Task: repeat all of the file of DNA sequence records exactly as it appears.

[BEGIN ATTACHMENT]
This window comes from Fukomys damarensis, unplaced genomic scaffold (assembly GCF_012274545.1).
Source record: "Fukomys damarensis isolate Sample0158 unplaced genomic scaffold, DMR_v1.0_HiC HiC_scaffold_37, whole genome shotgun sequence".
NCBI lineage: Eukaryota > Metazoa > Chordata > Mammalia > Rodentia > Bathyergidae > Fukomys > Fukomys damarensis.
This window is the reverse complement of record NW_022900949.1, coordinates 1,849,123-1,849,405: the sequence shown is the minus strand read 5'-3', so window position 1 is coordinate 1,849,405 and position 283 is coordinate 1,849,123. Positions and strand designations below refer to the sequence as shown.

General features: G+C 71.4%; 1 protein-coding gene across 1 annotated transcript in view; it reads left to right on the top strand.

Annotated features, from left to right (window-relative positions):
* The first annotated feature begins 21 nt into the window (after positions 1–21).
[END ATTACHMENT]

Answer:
This window comes from Fukomys damarensis, unplaced genomic scaffold (assembly GCF_012274545.1).
Source record: "Fukomys damarensis isolate Sample0158 unplaced genomic scaffold, DMR_v1.0_HiC HiC_scaffold_37, whole genome shotgun sequence".
NCBI lineage: Eukaryota > Metazoa > Chordata > Mammalia > Rodentia > Bathyergidae > Fukomys > Fukomys damarensis.
This window is the reverse complement of record NW_022900949.1, coordinates 1,849,123-1,849,405: the sequence shown is the minus strand read 5'-3', so window position 1 is coordinate 1,849,405 and position 283 is coordinate 1,849,123. Positions and strand designations below refer to the sequence as shown.

General features: G+C 71.4%; 1 protein-coding gene across 1 annotated transcript in view; it reads left to right on the top strand.

Annotated features, from left to right (window-relative positions):
* The first annotated feature begins 21 nt into the window (after positions 1–21).